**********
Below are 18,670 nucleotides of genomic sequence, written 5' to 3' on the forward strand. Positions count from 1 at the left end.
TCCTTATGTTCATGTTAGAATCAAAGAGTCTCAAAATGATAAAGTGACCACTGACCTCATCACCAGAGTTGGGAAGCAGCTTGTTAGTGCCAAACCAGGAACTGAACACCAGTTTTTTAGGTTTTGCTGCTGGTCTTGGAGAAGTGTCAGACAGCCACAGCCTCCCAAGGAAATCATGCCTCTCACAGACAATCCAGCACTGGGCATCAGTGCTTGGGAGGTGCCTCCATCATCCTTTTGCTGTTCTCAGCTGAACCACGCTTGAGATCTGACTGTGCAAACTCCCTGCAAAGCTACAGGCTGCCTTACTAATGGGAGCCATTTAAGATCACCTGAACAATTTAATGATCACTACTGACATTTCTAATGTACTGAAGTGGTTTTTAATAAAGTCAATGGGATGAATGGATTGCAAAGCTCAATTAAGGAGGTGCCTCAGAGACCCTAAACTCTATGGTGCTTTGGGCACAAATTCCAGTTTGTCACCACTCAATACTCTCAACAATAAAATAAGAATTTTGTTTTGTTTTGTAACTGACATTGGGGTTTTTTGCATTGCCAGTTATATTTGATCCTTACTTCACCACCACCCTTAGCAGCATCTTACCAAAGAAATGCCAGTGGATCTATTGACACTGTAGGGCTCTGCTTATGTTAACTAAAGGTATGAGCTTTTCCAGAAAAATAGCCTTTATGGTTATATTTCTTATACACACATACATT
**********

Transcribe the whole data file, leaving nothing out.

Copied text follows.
Below are 18,670 nucleotides of genomic sequence, written 5' to 3' on the forward strand. Positions count from 1 at the left end.
TCCTTATGTTCATGTTAGAATCAAAGAGTCTCAAAATGATAAAGTGACCACTGACCTCATCACCAGAGTTGGGAAGCAGCTTGTTAGTGCCAAACCAGGAACTGAACACCAGTTTTTTAGGTTTTGCTGCTGGTCTTGGAGAAGTGTCAGACAGCCACAGCCTCCCAAGGAAATCATGCCTCTCACAGACAATCCAGCACTGGGCATCAGTGCTTGGGAGGTGCCTCCATCATCCTTTTGCTGTTCTCAGCTGAACCACGCTTGAGATCTGACTGTGCAAACTCCCTGCAAAGCTACAGGCTGCCTTACTAATGGGAGCCATTTAAGATCACCTGAACAATTTAATGATCACTACTGACATTTCTAATGTACTGAAGTGGTTTTTAATAAAGTCAATGGGATGAATGGATTGCAAAGCTCAATTAAGGAGGTGCCTCAGAGACCCTAAACTCTATGGTGCTTTGGGCACAAATTCCAGTTTGTCACCACTCAATACTCTCAACAATAAAATAAGAATTTTGTTTTGTTTTGTAACTGACATTGGGGTTTTTTGCATTGCCAGTTATATTTGATCCTTACTTCACCACCACCCTTAGCAGCATCTTACCAAAGAAATGCCAGTGGATCTATTGACACTGTAGGGCTCTGCTTATGTTAACTAAAGGTATGAGCTTTTCCAGAAAAATAGCCTTTATGGTTATATTTCTTATACACACATACATT